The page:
Time to act: pharmacists must be prepared for environmental changes
How will the pharmacist’s role evolve as the world’s climate changes? Iain Davidson and colleagues describe the impact of the profession on the planet — and vice versa
As climate change begins to alter environmental conditions, global patterns of human disease are shifting with inevitable impacts on the pharmacy profession and our practice. How readily would you be able to recognise the symptoms of malaria? Would you be able to select an appropriate antiprotozoal for leishmaniasis treatment? What will you do to support vulnerable patients through extended heat waves?
The European Centre for Environment and Human Health (part of the University of Exeter Medical School) in Truro researches these types of questions. A recently published article1 gives some examples of the challenges ahead and of the types of diseases and drugs we may soon need to familiarise ourselves with.
Not only is it important to consider how changes to the climate will affect the health of the population, it is also necessary to evaluate the impact of the pharmaceutical industry on the environment.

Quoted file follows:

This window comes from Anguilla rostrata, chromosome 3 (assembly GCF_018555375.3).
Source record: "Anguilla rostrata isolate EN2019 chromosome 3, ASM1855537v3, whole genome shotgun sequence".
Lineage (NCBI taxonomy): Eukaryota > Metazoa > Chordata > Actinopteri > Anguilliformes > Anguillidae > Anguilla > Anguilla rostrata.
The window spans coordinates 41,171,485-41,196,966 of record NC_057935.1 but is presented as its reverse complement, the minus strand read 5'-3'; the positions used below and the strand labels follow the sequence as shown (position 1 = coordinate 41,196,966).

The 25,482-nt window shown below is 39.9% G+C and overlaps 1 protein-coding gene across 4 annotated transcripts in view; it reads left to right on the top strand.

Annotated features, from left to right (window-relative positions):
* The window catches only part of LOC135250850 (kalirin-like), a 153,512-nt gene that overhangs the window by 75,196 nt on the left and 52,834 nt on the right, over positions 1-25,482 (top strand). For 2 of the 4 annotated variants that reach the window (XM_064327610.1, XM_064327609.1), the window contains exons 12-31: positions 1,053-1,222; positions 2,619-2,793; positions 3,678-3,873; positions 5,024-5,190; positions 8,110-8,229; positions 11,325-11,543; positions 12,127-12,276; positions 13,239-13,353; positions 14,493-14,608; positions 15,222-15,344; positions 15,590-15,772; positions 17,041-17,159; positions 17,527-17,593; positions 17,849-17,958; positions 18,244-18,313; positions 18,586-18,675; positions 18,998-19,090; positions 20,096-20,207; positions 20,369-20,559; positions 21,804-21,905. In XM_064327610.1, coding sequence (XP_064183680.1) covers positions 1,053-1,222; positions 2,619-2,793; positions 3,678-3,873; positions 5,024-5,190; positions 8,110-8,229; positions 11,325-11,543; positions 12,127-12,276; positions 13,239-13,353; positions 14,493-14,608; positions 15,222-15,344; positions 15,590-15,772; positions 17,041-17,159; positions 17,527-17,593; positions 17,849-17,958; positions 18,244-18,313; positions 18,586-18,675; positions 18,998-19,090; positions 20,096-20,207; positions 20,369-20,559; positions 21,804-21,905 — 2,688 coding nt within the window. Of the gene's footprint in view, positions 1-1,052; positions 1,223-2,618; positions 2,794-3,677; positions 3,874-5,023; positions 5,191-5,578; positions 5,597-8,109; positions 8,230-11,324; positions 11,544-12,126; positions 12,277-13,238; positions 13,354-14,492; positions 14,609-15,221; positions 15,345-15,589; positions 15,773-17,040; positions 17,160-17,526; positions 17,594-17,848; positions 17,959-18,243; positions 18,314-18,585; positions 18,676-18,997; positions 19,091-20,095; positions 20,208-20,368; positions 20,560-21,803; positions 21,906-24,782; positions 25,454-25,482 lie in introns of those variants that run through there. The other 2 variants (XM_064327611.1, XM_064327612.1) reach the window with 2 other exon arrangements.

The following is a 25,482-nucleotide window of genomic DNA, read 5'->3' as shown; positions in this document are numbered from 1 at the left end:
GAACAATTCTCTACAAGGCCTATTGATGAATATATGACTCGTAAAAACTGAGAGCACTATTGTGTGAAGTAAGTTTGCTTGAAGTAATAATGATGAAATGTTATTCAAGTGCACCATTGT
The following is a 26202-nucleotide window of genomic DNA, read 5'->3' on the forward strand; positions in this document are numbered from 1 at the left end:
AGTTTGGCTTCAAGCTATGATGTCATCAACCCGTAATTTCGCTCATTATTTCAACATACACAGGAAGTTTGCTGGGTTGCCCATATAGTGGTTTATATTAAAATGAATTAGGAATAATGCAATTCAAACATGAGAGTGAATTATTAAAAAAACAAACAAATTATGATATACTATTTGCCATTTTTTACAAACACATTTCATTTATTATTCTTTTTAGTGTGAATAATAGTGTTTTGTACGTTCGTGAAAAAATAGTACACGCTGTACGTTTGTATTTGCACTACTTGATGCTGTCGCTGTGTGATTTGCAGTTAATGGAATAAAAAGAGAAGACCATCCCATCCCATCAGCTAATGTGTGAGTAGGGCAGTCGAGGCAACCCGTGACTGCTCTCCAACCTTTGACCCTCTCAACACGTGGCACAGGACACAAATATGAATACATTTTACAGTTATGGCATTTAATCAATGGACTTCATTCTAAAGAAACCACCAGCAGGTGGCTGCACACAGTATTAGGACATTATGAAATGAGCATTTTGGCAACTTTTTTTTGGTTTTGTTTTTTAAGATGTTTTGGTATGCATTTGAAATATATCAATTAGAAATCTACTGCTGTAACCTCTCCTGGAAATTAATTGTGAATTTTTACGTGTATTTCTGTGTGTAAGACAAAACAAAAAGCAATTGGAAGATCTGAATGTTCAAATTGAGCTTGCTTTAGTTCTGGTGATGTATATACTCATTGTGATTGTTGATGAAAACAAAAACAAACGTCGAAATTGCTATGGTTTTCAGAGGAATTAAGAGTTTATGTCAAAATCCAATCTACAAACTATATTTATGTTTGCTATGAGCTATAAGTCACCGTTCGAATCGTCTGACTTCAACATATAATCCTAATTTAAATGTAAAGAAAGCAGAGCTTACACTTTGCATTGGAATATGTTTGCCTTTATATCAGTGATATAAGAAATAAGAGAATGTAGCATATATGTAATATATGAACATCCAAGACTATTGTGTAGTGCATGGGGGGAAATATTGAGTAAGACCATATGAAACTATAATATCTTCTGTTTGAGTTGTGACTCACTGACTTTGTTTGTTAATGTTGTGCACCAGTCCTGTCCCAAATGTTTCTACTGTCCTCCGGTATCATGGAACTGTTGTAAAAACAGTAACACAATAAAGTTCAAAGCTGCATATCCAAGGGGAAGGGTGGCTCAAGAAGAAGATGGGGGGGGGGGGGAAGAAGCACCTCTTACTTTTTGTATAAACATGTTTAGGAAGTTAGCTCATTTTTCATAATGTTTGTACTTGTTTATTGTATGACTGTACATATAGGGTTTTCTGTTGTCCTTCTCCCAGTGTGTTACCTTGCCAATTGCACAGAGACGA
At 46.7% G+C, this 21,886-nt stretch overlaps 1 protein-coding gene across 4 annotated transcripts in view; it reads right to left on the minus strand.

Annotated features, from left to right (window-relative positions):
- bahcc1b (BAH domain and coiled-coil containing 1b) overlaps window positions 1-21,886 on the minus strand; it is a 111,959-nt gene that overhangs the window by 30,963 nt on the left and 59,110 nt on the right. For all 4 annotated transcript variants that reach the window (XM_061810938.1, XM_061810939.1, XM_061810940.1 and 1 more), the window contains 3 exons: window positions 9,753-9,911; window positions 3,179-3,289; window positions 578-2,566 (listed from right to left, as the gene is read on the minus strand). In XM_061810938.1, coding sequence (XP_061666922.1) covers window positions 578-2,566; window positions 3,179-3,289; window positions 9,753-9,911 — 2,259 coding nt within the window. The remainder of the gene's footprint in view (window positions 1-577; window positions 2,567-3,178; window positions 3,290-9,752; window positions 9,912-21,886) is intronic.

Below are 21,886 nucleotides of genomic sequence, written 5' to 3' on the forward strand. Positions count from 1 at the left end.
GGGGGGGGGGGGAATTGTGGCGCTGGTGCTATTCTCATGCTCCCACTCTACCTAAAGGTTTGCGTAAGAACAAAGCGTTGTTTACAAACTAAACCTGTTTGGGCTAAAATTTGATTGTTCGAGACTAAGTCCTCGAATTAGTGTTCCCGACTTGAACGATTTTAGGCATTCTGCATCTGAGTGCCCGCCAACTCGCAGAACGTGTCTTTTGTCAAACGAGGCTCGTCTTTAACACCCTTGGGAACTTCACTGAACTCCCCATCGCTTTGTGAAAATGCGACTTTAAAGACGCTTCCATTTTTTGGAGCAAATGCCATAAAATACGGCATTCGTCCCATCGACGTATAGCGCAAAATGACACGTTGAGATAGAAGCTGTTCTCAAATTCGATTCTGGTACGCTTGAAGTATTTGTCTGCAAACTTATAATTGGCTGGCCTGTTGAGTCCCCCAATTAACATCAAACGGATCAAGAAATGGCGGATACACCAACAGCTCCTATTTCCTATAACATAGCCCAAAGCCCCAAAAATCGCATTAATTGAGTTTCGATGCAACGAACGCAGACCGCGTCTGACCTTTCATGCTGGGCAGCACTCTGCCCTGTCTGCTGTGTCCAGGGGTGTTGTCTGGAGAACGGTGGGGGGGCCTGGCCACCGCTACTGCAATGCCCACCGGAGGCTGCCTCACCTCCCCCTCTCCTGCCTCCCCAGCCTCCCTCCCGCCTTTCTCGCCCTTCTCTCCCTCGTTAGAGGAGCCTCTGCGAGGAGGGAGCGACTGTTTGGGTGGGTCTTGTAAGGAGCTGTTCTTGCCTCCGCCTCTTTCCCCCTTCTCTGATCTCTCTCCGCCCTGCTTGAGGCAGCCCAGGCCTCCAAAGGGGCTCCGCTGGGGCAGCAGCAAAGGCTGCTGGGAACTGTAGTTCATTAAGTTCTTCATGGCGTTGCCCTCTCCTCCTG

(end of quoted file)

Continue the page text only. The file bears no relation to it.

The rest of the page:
There are going to be more of us and we will be living longer. If current modelling proves accurate more of us are going to be elderly, obese, diabetic and depressed, among other things.2, 3 Add to this the increasing availability of cheaper generic medicines; it seems the population will be taking more medicines than ever before. In fact, the UK’s Royal Commission on Environmental Pollution predicts that pharmaceutical usage in the UK alone will double by 2052 due to the ageing demographic.4
Concern is growing about the damaging environmental consequences that medicines currently exert on the environment, or may in the future. This has been highlighted already by the deaths of millions of vultures on the Indian subcontinent following exposure to diclofenac,5 the on-going ‘feminisation’ of male fish associated with the excreted components of the contraceptive pill6 and the global spread of antibiotic resistance.7, 8
Additionally, the carbon footprint of pharmaceuticals is huge, with 20% of the NHS carbon footprint relating to pharmaceutical products (NHS Sustainable Development Unit, August 2013), while the risk to the environment of pharmaceutically active by-products excreted by patients is largely unknown.9
Surely then the combination of growing drug use and its potential environmental impact, both directly and indirectly via energy use, suggests that it would be pertinent to apply the precautionary principle and encourage medicines’ stewardship, implementing “green pharmacy”. Pharmacists have a duty as a profession to ensure responsible medicines’ stewardship: that medicines’ wastage is minimised and disposal is safe. We also have a greater responsibility to begin to consider the broader environmental impacts of the drugs we provide to our patients and the associated policy over coming years.